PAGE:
La Oferta

December 10, 2023

Ecuador’s officials: Galapagos Island tourism level should be raised

El ministro de Turismo de Ecuador, Enrique Ponce de León, habla con Efe durante una entrevista este 16 de marzo de 2018, en Quito (Ecuador). Ponce de León considera que el turista puede encontrar en el país a “toda América Latina compactada”, una idea con la que busca reforzar la promoción de la nación andina en sus mercados turísticos tradicionales y que quiere promover también en la lejana Asia. EFE

Quito, Apr 1 (EFE).- Ecuadorian Tourism Minister Enrique Ponce de Leon said in an interview with EFE that the level of both local and foreign tourism to the Galapagos Islands should be raised.

“We all call them the ‘crown jewels,’ but let’s be real: I don’t think we’re treating them as such,” the minister said, adding that what tourists leave at the islands in terms of expenditures should fit the destination, which means that the level of tourism should be raised to turn the archipelago into a “real tourist anchor.”

The islands are considered to represent one of the “four worlds” the country has to offer – in addition to coastlines, mountain ranges and the Amazon – as per official tourism advertisements, and Ponce de Leon said he thinks that airlines should also be including more flights to the area.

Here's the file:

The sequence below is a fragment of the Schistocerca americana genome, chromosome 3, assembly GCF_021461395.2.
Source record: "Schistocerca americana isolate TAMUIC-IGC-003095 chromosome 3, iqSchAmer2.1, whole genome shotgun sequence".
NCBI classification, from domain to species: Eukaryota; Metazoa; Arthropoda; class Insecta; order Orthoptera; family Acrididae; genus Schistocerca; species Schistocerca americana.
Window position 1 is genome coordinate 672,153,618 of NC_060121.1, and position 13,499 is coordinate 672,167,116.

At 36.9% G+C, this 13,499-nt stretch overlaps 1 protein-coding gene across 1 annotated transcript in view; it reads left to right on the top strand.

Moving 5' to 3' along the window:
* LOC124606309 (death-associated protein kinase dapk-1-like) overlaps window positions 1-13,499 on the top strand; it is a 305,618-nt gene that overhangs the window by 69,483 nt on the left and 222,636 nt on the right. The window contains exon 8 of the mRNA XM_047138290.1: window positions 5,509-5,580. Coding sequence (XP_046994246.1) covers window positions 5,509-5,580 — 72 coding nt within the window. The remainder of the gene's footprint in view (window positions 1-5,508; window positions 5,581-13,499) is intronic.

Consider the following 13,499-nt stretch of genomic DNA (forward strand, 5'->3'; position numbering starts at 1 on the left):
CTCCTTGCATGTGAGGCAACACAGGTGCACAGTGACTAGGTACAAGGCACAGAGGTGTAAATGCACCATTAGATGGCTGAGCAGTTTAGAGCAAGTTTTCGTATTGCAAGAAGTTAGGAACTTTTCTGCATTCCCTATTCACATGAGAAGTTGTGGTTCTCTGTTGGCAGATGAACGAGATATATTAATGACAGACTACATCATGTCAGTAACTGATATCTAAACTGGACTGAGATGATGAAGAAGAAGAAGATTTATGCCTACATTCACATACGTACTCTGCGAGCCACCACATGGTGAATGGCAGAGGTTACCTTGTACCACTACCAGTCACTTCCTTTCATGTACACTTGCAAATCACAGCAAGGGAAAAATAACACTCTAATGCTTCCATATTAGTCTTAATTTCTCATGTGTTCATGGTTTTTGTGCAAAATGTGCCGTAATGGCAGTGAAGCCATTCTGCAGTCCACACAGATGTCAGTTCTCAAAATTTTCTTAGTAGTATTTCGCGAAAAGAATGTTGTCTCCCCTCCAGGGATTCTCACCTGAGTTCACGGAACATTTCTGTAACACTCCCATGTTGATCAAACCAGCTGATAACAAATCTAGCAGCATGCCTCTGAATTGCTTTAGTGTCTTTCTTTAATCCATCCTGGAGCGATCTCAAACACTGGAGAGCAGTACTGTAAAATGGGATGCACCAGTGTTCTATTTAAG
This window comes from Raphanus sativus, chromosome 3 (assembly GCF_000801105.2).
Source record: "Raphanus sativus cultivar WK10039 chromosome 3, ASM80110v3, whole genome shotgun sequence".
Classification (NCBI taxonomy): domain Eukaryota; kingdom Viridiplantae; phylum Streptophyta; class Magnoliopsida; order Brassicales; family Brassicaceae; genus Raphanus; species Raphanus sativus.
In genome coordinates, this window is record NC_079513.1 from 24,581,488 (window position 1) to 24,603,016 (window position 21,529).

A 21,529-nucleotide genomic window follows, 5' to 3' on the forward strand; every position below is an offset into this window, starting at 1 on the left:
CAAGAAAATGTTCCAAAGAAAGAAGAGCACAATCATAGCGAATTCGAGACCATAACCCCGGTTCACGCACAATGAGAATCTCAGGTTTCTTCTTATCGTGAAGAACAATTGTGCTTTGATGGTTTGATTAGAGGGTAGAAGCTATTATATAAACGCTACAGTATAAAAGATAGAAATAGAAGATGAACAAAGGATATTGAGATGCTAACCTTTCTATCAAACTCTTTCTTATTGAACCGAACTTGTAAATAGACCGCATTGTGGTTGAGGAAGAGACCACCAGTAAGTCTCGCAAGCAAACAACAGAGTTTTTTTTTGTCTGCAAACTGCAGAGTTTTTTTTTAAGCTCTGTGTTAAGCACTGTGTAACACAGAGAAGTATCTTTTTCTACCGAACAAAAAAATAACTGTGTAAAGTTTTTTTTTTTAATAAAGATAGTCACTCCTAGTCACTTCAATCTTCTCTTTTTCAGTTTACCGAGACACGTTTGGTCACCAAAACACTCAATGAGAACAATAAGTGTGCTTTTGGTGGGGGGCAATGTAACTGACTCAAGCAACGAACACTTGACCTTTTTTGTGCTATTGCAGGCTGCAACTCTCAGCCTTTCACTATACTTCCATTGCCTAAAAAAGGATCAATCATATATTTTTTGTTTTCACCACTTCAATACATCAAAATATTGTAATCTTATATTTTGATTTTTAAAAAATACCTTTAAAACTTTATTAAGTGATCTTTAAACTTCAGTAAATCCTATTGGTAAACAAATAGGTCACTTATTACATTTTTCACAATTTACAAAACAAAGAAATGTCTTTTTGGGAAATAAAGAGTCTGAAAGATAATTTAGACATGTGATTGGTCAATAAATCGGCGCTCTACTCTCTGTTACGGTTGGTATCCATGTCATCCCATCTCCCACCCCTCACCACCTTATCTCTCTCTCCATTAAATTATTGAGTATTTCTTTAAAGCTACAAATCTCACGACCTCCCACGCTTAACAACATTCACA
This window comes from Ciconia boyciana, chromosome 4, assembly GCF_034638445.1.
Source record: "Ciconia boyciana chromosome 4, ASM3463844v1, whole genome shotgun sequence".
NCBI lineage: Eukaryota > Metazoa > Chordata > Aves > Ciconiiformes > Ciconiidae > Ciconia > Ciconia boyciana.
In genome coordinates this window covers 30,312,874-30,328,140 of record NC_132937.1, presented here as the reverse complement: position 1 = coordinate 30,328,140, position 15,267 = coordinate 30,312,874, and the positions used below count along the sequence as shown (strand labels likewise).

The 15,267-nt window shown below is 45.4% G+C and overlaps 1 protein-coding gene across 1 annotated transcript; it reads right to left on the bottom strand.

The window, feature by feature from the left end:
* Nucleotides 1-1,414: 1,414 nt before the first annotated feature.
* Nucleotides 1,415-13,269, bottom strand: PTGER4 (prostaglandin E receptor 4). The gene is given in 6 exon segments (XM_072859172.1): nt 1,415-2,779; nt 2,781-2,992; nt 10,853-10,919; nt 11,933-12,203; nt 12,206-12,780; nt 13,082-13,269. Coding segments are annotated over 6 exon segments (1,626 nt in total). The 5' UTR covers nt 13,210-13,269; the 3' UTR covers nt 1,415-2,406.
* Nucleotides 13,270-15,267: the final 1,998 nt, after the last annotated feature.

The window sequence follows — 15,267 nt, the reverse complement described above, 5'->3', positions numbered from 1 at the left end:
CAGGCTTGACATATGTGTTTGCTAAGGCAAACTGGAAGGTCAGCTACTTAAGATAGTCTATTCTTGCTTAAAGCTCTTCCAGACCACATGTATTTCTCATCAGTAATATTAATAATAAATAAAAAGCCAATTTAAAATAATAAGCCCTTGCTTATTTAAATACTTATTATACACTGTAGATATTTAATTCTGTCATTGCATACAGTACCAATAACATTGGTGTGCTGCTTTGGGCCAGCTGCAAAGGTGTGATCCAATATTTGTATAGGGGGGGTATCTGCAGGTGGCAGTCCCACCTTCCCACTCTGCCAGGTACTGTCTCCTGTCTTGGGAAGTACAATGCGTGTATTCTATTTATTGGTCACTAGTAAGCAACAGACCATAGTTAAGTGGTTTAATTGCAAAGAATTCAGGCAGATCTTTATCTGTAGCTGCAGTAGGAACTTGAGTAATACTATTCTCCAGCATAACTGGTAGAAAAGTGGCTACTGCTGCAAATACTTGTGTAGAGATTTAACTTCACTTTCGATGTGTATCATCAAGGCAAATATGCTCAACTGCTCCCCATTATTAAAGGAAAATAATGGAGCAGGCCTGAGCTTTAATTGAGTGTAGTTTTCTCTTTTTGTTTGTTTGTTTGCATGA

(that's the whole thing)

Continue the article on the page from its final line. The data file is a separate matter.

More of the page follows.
Although some may consider it expensive for a middle-class tourist to visit the islands, the minister said that, in his opinion, a product seems costly only if one does not get what one pays for, which is the reason he thinks the average cost should be raised, since the archipelago is much more exclusive than other tourist destinations.

“I believe that, to those wishing to have a Galapagos experience, it should mean leaving more (money) here,” the tourism minister said. “It deserves very special care and is like no other place in the world.”

The Galapagos Islands are located about 1,000 kilometers (600 miles) west of the coast of continental Ecuador and were declared a World Natural Heritage Site in 1978.

Some 95 percent of the territory’s 8,000 sq. kilometers (a little over 3,000 sq. miles) constitutes a protected area that is home to more than 50 species of animals and birds found nowhere else on the planet.

The islands were made famous by 19th-century British naturalist Charles Darwin, whose observations of life on the islands contributed greatly to his theory of the evolution of species.